Coal Tattoo

In his inaugural address this afternoon, Gov. Earl Ray Tomblin offered no real surprises on coal policy, with the possible exception of his promise that he would see to it that West Virginia’s coal production heads the opposite direction from what just about every industry forecast projects. Here’s the key line:

I will continue to protect and increase the production of coal in West Virginia.

The governor has taken this rhetorical route before, pointing to small blips in natural gas prices as what he believes is evidence of a coming coal rebound in Central Appalachia. Maybe he’s right. But we certainly haven’t seen industry experts agreeing with him, and it seems more likely that coal’s challenges in West Virginia will continue. And if today’s speech is any sort of preview, Gov. Tomblin doesn’t plan to try to lead the state toward any sort of a reasonable discussion about dealing with those challenges.

That, of course, gets us to the other part of Gov. Tomblin’s coal soundbite, his pledge to continue to “protect” the coal industry — which he presumably was elaborating on when he said one of West Virginia’s biggest challenges is to get the federal government “off our backs”:

… I will continue to work to improve our job climate.  Unfortunately, for me that means, in many instances, fighting the federal government to get off our backs and out of our way. But it is a fight I will not concede, and I will never back down.

We’ve talked about this stuff before here on Coal Tattoo in The cognitive dissonance of coal politics in West Virginia. During last year’s State of the State address, Gov. Tomblin had this to say about the federal government:

This is not Washington D.C., where uncontrolled spending has led to uncertainty, a lack of confidence, and a fundamental breakdown in the operation of government. This is West Virginia, where we figured out in a realistic way to cut waste, balance the budget, reduce the tax burden, and commit to our citizens and our businesses, that this is a great place to work, live, and play.

This is not Washington D.C., where the EPA and other governmental agencies engage in back-door policy making that threatens the very livelihood of so many of our fellow citizens. This is West Virginia, where we appreciate the need for reasonable, open environmental regulations but understand the fundamental need for jobs and for low cost, reliable energy developed right here in the United States of America.


As I wrote at the time:

Never mind the huge role that federal outlays for our aging population, the disabled and the poor — not to mention the fact that, as the fine folks at the West Virginia Center for Budget and Policy explained, federal government spending has played a major part in the economy recovery in West Virginia.  I was reminded of the scene from The West Wing where President Bartlet asks his election rival, a fictional governor who campaigns on an anti-Washington platform, if the federal government can have back all the money it funneled that state’s way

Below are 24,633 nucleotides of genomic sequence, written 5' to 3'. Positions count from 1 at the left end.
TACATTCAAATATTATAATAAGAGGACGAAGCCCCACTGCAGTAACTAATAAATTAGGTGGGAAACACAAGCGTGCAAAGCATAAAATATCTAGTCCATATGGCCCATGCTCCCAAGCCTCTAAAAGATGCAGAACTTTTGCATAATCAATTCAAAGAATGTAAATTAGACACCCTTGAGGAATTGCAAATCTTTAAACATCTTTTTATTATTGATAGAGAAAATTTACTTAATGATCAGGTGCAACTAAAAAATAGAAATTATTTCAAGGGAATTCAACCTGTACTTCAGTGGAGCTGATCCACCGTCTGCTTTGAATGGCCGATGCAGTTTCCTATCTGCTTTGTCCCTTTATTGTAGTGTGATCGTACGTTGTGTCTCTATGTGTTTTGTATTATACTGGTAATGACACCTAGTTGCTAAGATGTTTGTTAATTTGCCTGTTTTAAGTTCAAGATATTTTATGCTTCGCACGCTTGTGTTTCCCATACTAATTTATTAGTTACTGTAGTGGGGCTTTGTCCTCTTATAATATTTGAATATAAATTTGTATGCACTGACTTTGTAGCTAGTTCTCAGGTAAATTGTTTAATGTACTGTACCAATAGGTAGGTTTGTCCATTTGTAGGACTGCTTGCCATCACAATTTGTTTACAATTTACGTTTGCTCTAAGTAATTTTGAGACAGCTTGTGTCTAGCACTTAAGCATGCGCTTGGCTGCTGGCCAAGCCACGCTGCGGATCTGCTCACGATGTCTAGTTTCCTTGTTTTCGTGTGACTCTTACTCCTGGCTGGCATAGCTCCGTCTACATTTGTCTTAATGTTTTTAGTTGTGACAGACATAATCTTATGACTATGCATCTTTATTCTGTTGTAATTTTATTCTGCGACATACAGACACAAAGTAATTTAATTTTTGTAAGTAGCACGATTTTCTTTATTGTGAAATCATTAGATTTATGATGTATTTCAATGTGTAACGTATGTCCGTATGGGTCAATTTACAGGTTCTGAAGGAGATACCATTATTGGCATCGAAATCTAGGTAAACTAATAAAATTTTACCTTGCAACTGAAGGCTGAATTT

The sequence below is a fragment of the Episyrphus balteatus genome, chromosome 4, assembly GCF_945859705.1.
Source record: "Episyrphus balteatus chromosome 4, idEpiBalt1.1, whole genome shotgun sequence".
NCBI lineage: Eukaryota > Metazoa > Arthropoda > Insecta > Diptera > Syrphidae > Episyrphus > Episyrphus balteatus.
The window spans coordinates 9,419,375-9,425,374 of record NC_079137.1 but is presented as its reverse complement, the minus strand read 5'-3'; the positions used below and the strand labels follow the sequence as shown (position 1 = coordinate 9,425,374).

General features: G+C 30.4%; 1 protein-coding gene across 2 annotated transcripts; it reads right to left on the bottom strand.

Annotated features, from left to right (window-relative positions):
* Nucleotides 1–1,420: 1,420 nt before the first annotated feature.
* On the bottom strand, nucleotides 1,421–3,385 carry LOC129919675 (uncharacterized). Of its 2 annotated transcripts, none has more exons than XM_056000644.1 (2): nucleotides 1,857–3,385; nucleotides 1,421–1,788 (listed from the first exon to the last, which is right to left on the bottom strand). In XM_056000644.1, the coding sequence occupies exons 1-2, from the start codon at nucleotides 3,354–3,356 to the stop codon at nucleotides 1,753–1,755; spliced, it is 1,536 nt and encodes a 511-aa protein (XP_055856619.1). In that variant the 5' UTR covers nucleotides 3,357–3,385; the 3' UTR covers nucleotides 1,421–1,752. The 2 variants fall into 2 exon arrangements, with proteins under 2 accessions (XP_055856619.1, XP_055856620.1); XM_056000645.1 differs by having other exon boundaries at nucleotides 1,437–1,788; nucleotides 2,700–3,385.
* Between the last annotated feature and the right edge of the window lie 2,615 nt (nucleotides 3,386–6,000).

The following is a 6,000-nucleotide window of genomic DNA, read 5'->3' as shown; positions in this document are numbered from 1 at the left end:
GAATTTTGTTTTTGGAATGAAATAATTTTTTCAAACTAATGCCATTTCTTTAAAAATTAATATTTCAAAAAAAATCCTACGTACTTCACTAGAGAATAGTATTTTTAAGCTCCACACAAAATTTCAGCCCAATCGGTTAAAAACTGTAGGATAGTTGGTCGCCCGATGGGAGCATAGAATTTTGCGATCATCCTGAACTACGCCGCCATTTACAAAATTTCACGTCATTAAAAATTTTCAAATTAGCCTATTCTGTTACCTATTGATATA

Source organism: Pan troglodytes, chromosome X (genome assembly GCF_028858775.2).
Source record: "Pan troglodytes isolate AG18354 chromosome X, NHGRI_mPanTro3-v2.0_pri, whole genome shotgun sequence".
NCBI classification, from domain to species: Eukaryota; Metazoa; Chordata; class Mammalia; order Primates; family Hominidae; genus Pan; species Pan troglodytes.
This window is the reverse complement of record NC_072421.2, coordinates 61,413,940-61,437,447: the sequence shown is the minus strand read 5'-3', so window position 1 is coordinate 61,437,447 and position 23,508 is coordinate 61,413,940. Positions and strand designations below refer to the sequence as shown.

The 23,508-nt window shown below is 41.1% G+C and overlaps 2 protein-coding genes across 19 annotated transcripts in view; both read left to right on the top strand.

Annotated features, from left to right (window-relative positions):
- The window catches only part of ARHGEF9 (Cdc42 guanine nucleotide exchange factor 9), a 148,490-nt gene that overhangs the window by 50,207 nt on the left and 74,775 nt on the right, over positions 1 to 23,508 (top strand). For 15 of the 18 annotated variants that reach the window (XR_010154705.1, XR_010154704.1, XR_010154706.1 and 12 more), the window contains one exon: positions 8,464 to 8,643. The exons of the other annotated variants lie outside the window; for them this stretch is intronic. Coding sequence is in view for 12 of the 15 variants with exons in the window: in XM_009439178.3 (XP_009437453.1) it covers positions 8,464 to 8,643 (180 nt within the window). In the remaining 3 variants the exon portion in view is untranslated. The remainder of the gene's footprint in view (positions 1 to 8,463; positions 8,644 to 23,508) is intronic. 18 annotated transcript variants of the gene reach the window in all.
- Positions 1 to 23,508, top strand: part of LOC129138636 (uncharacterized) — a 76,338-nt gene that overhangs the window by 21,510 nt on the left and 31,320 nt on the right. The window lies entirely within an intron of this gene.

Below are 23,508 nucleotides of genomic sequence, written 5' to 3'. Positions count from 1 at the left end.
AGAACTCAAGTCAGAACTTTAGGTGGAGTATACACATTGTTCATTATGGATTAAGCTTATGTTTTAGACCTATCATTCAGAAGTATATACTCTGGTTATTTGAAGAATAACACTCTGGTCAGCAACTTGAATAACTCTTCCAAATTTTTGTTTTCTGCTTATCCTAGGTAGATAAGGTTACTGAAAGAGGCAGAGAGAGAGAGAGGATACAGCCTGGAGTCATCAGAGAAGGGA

Much of Gov. Tomblin’s focus today was on education, in a portion of his speech in which he said:

If our children are to succeed, they must have a world-class education and must grow up in a community free from the temptations and problems associated with substance abuse.

We have hard working teachers. Per capita, our education funding ranks among the nation’s best. But on our most important metric—student achievement—we’re falling behind. It doesn’t need to be this way—and it must stop.

The key to our success lies in making sure our children are prepared and ready to have a successful career in the 21st century economy. That means focusing to ensure our youngest get started on the right track, with meaningful programs designed to make sure that, by the third grade, children have the key building blocks for a lifetime of learning. That means making sure our vocational training programs are responsive to the needs of today’s economy. That means making sure our institutions of higher learning have programs designed to prepare our teachers to teach in today’s world. That means making sure that teachers have the support they need in their classrooms. That means ensuring our students are guaranteed the instructional time they need to excel. That means giving our school systems the ability to be innovative. And that means making sure parents become more responsible for their children and their learning. It won’t happen overnight—but we must give our students a better chance at success.

Today, and almost always when I hear our state’s political leaders talk about their pledge to protect West Virginia’s coal industry and “our way of life,” a thought nags at me. This coal booster-ism is basically saying that, if we can just get the federal government “off our backs,” then happy days are here for the coal industry — another boom will ensue, and tens of thousands of new mining jobs would materialize in our coalfields. That’s the unspoken and not-so-subtle hint. And if it’s true, then why worry so much about our schools, about improving our educational system? If kids right out of high school can get one of those $70,000-a-year coal-mining jobs, why bother with school? If we want our kids to think education is the key, shouldn’t we stop pretending it’s not?